The Importance of Good Nutrition for TriAthy Athletes
Becoming a better Tri athlete isn't just about what you do in the gym and in races -- nutrition is a vital component too. What you eat plays a critical role in your energy levels, performance and recovery.
To understand what you should eat and when, you need to know the main facts about nutrition for optimal athletic performance.
Here are some tips to help you live a healthy life and perform at your best:
1. Load Up on Carbohydrates
Carbohydrates are an athlete’s main fuel. They are converted to glucose, a form of sugar, which is stored in muscles as glycogen. When you exercise, your body converts glycogen into energy. If you exercise for under 90 minutes, the stores of glycogen in your muscles are enough to fuel even high-intensity activity.
To achieve maximum carbohydrate storage, experts recommend eating a diet that gets about 70% of its calories from carbohydrates, including breads, cereals, pasta, fruit, and vegetables. For activities lasting longer than 90 minutes, it’s important to replenish carbohydrates, minerals, and water during exercise. Experts suggest you eat a snack and drink fluid every 15 to 20 minutes. Refined carbohydrates (with sugar or flour) pass quickly into the bloodstream, where they fuel working muscles. Many athletes prefer sports bars, sports drinks, or gels, since they’re so convenient. But fruit or fruit juice are also excellent choices!
2. Consume Enough — but Not Too Much — Protein
Protein, composed of chains of molecules called amino acids, plays an important role in the building, maintenance, and repair of the tissues of the body, including muscle. There are 20 different amino acids in the foods we eat, but our bodies can make only 11 of them. The nine essential amino acids that cannot be produced by the body must be obtained from the diet. A diet based on a variety of grains, legumes, and vegetables easily provides all of the essential amino acids.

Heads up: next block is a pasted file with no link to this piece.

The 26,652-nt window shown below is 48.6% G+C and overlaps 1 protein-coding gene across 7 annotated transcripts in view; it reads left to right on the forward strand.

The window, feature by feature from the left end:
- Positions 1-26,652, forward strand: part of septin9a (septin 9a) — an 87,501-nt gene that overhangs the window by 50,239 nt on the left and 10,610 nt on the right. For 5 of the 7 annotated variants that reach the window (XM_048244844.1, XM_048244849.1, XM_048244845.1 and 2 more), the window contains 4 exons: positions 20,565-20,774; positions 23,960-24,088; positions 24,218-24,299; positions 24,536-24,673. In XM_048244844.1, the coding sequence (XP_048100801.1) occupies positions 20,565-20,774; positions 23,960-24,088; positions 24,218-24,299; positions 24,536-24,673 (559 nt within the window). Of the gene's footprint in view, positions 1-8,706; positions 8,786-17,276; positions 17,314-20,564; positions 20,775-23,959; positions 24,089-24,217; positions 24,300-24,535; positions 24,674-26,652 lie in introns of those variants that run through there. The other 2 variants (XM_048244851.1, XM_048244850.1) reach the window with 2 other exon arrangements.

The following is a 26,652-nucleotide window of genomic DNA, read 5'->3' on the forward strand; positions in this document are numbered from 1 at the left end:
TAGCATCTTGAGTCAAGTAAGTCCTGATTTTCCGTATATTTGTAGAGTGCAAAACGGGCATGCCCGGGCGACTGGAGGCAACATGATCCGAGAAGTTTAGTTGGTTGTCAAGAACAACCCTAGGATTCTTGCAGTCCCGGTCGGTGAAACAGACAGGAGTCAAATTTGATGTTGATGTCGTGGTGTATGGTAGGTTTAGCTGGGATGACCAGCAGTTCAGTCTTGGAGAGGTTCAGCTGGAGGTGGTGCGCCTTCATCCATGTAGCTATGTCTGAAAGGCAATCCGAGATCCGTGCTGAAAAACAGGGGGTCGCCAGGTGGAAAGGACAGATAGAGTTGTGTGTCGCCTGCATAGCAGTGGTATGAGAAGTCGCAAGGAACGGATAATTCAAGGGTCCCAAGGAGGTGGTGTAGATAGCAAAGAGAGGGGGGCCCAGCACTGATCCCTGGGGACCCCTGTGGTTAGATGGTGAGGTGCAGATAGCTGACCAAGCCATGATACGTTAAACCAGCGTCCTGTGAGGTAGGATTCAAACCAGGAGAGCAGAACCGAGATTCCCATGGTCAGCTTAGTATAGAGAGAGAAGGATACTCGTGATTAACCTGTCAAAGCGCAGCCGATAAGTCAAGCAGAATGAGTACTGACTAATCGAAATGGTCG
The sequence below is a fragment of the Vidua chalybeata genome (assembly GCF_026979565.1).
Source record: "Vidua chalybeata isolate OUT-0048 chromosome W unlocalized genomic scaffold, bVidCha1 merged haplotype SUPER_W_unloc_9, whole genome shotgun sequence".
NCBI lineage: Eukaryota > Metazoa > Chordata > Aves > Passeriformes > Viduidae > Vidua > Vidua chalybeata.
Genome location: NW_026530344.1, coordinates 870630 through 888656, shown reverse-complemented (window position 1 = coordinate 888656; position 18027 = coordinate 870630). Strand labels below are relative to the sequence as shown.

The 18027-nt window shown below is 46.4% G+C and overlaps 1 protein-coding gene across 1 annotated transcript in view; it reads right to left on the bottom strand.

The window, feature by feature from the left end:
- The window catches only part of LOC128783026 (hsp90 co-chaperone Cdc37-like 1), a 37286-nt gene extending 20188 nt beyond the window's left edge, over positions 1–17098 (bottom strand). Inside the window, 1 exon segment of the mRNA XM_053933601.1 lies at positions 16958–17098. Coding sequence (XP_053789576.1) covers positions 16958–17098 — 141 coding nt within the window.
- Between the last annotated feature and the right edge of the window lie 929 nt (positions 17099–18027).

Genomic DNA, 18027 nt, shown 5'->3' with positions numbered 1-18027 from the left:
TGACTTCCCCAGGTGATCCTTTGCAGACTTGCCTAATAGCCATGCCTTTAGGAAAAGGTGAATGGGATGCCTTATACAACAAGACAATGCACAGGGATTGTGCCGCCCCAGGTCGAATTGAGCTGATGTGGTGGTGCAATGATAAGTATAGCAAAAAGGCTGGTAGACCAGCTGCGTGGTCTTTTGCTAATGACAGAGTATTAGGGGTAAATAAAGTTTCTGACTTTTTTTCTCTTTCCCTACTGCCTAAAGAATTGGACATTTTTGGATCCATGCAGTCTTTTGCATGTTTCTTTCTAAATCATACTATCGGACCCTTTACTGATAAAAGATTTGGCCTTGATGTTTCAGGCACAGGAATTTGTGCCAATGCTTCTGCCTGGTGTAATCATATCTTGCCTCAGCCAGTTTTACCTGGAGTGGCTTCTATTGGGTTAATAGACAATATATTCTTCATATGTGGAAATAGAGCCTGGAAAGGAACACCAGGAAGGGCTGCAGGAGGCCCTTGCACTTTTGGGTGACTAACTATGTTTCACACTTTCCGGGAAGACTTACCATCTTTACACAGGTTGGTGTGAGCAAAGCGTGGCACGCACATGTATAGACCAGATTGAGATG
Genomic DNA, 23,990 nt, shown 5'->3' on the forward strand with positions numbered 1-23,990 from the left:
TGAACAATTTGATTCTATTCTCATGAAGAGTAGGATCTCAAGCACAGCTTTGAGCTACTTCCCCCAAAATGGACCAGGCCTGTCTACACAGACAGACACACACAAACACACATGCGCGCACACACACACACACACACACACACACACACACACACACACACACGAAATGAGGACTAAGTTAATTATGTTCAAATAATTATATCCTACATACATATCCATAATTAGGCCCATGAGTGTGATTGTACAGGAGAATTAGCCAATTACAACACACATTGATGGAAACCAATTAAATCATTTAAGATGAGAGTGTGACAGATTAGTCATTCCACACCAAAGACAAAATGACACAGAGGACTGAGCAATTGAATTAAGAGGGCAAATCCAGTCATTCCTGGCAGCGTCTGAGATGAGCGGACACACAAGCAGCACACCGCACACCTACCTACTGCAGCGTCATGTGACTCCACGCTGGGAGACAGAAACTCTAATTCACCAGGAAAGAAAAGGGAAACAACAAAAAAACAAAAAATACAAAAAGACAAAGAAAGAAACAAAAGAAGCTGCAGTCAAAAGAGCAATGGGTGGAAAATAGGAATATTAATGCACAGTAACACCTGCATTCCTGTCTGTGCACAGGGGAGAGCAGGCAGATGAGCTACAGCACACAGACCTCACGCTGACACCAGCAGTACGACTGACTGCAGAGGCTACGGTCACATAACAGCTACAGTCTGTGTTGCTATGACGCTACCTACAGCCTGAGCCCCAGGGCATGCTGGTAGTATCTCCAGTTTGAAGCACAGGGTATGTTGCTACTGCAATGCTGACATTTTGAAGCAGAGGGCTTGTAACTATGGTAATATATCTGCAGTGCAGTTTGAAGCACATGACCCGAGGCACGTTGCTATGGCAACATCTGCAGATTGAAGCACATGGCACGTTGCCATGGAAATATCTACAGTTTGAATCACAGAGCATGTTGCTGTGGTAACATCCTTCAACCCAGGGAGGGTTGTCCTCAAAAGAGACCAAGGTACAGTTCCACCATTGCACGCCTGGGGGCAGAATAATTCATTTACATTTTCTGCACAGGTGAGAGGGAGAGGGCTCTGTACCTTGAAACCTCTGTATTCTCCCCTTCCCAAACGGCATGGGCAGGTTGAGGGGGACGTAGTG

Plant-based protein sources are best because, unlike animal sources, they can contain fiber.Concentrated protein sources are not needed. However, abundant protein is found in tofu, soy milk, tempeh, seitan, and various meat analogues.
Protein requirements are very individualised and are primarily dependent on body size.
For Athletes Looking for Extra Protein
Top salads with a variety of beans, including chickpeas, kidney beans, great northern beans, and black beans. These legumes have as much as 7 to 10 grams of protein per serving.
Shake it up! Blend non dairy milks or soft tofu with your favorite fresh or frozen fruits for a thick, delicious, creamy high-protein shake.
Marinated tempeh or veggie burgers, grilled on a bun or added to pasta sauce, offer a quick protein boost to any meal.
On the go? Nutrition bars and plant based powder shakes are quick and convenient supplements that can help increase the protein content of any well-balanced vegetarian diet.
3. Go Easy on Fat
For long events, such as marathons, the body turns to fat for energy when carbohydrate sources run low. But most athletes get all the fat they need by following basic dietary guidelines: Eat mostly unsaturated fat from foods such as nuts, avocados, olives, vegetable oils, and fatty fish such as salmon and tuna. Experts recommend avoiding fatty foods on the day of an event, since they can cause stomach distress for some people.
The key point about fats is that animal fats are high in saturated fat and should be avoided. High-fat diets are not recommended for athletes.
4. Stay hydrated
Dehydration can hurt your performance so drink plenty of fluids before, during and after physical activity. Water works great for staying hydrated so carry a water bottle with you throughout the day so you always have some on hand. Sports drinks, which contain fluid, glucose and electrolytes, are also a good option, especially in hot weather or for activities lasting more than an hour.
One way to monitor hydration is to keep an eye on the color of your urine. A pale yellow color means you’re getting enough fluid. Bright yellow or dark urine means you’re falling short.
Athletes demand a lot from their bodies. Fueling it properly is essential to get the most out of your body. If you own a Ferrari, are you going to fill it up with the cheap petrol, or the premium gas? Treat your body like it’s a Ferrari. Fuel up with high quality foods that are going to help you achieve your goals!
( source: healthyeating.sfgate.com; www.pcrm.org; www.verywellfit.com; www.2ksportstraining.com)